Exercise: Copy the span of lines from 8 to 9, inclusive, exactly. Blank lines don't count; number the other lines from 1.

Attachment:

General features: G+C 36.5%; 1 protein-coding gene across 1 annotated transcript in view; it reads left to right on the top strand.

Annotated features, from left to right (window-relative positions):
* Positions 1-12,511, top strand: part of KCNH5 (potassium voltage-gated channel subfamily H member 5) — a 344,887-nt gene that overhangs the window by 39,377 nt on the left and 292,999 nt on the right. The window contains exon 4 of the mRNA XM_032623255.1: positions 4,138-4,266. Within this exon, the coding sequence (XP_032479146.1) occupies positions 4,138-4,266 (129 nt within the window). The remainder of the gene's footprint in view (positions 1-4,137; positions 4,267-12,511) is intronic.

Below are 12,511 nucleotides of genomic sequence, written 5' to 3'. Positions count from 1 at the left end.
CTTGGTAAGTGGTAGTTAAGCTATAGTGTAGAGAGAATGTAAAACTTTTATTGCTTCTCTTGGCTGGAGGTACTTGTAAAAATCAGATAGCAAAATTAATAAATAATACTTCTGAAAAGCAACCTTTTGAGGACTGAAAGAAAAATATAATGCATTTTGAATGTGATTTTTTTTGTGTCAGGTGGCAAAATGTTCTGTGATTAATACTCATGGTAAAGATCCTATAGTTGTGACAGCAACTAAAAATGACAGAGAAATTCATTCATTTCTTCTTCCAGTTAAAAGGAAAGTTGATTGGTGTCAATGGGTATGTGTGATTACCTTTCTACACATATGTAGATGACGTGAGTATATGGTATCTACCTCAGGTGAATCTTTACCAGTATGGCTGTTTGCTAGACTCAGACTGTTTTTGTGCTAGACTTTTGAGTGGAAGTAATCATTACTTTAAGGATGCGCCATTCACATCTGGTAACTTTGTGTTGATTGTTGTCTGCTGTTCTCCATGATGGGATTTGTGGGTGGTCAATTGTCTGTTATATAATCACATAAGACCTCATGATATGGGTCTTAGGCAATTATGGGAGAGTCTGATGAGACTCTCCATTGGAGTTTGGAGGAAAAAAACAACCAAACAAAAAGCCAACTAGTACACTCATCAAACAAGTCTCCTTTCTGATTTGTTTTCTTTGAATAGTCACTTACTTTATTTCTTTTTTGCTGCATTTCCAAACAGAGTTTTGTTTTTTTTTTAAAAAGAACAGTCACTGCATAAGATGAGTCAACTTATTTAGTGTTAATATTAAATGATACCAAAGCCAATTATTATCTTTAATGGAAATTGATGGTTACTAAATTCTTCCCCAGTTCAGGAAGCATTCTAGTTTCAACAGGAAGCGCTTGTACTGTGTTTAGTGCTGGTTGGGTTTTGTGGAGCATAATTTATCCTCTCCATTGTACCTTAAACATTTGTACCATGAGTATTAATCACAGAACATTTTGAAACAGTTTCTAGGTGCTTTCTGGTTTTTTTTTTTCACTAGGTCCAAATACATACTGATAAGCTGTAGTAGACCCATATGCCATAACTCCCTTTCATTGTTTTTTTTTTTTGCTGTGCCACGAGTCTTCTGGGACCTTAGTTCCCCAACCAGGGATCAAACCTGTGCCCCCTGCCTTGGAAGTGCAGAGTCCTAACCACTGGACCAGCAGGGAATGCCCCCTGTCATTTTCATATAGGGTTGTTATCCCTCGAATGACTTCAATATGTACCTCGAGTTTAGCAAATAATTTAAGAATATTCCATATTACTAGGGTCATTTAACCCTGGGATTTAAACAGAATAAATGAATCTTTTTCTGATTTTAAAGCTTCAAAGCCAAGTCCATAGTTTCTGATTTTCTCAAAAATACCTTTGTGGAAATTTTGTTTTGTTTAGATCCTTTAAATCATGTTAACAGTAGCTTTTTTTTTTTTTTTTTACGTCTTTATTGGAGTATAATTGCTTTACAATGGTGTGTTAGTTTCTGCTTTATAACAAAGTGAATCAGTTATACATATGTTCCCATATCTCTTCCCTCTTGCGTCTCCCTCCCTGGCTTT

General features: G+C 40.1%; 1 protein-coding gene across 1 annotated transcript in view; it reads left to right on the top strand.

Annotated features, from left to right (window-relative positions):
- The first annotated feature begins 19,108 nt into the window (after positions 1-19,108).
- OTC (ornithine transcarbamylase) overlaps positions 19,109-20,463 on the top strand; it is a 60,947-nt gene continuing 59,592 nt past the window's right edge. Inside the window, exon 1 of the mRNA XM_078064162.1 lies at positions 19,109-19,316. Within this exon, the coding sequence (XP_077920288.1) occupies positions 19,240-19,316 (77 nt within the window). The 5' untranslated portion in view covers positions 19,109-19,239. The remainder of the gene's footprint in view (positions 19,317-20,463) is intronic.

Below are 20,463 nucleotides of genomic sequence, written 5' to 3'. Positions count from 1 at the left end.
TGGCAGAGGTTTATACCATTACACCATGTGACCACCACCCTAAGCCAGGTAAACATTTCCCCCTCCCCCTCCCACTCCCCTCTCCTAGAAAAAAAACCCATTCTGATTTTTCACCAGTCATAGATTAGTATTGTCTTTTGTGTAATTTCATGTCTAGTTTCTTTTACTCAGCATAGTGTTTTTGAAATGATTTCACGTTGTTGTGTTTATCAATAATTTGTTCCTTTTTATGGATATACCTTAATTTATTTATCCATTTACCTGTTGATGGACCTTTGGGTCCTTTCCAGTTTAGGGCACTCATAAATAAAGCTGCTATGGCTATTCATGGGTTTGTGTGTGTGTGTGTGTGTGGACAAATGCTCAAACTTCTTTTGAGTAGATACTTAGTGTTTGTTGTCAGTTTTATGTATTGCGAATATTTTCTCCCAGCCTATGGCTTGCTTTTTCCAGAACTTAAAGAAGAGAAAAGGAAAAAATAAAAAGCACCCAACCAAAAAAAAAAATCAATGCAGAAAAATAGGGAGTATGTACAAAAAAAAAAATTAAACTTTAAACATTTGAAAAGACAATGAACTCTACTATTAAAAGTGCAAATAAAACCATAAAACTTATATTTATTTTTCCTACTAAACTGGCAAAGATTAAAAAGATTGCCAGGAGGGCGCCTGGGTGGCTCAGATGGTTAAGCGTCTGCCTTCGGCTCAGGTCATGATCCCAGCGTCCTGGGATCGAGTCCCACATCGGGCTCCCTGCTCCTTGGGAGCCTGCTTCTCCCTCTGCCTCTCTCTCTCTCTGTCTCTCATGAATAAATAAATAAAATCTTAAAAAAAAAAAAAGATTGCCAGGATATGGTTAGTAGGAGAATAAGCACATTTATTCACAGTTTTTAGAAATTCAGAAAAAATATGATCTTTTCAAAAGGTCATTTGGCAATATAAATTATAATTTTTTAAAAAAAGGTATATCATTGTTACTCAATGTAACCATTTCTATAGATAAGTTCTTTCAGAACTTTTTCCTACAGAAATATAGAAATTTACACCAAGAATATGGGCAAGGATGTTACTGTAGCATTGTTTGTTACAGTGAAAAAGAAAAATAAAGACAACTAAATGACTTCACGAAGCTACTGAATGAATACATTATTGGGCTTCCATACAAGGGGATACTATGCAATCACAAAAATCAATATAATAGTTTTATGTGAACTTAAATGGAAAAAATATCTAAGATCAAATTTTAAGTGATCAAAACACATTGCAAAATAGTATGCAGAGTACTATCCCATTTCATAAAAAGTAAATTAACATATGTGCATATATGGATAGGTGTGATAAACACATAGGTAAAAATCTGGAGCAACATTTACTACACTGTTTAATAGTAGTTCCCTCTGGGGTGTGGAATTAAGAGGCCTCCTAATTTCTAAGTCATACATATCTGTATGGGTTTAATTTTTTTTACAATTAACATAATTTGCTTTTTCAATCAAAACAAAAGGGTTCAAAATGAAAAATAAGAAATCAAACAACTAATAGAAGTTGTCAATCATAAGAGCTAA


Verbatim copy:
- The first annotated feature begins 19,108 nt into the window (after positions 1-19,108).
- OTC (ornithine transcarbamylase) overlaps positions 19,109-20,463 on the top strand; it is a 60,947-nt gene continuing 59,592 nt past the window's right edge. Inside the window, exon 1 of the mRNA XM_078064162.1 lies at positions 19,109-19,316. Within this exon, the coding sequence (XP_077920288.1) occupies positions 19,240-19,316 (77 nt within the window). The 5' untranslated portion in view covers positions 19,109-19,239. The remainder of the gene's footprint in view (positions 19,317-20,463) is intronic.